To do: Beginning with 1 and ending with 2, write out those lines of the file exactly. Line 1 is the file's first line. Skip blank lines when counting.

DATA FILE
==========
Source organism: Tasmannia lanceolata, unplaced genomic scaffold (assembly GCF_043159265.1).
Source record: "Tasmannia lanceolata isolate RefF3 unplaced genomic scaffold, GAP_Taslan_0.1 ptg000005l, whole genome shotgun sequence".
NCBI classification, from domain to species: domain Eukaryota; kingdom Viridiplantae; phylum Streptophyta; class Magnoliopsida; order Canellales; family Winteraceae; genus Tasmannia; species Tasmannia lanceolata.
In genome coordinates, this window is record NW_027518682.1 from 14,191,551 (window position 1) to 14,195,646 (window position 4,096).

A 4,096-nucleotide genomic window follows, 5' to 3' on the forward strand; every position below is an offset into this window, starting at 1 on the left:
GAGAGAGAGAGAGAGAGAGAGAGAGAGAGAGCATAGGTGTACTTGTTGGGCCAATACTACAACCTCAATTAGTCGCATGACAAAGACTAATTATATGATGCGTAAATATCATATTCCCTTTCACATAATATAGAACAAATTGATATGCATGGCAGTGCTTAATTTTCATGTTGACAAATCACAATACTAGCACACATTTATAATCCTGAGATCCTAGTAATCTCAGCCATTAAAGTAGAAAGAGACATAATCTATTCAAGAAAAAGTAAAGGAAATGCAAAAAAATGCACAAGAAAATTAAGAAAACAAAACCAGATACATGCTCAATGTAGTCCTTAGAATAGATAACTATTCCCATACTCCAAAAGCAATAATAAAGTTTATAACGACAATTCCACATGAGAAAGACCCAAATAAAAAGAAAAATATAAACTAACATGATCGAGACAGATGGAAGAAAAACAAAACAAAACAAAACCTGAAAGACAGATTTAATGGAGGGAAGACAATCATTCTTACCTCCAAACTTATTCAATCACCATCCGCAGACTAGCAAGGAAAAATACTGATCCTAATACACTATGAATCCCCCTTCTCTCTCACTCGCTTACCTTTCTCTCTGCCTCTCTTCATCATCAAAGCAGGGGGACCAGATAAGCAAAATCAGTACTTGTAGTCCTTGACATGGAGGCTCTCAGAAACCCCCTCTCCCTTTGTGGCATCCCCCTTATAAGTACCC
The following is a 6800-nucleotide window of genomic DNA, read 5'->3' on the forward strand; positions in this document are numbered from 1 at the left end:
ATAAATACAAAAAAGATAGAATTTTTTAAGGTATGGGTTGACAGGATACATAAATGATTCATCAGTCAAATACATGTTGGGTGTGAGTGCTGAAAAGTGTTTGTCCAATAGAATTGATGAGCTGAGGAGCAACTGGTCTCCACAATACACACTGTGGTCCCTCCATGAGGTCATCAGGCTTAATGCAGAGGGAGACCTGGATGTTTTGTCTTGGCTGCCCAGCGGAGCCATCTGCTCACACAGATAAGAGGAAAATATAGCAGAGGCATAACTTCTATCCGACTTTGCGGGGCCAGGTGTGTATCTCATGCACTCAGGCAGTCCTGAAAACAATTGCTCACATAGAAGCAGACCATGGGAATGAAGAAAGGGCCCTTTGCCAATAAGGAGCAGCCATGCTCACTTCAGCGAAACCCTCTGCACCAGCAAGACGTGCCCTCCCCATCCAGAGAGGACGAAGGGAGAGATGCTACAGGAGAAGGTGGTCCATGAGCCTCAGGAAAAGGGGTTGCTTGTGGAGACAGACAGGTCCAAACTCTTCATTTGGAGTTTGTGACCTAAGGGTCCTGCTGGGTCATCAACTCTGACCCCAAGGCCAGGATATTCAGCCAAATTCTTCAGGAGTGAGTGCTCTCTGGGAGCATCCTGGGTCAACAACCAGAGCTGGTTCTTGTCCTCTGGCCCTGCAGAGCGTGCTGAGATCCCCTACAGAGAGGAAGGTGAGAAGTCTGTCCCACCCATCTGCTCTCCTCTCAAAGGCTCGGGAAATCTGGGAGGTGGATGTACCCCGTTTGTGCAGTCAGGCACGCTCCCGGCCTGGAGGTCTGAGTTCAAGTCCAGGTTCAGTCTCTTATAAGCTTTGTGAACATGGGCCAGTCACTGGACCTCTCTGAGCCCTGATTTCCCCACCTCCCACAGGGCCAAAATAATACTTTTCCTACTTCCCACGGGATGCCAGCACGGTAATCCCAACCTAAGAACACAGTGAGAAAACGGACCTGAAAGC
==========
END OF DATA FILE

Source organism: Tasmannia lanceolata, unplaced genomic scaffold (assembly GCF_043159265.1).
Source record: "Tasmannia lanceolata isolate RefF3 unplaced genomic scaffold, GAP_Taslan_0.1 ptg000005l, whole genome shotgun sequence".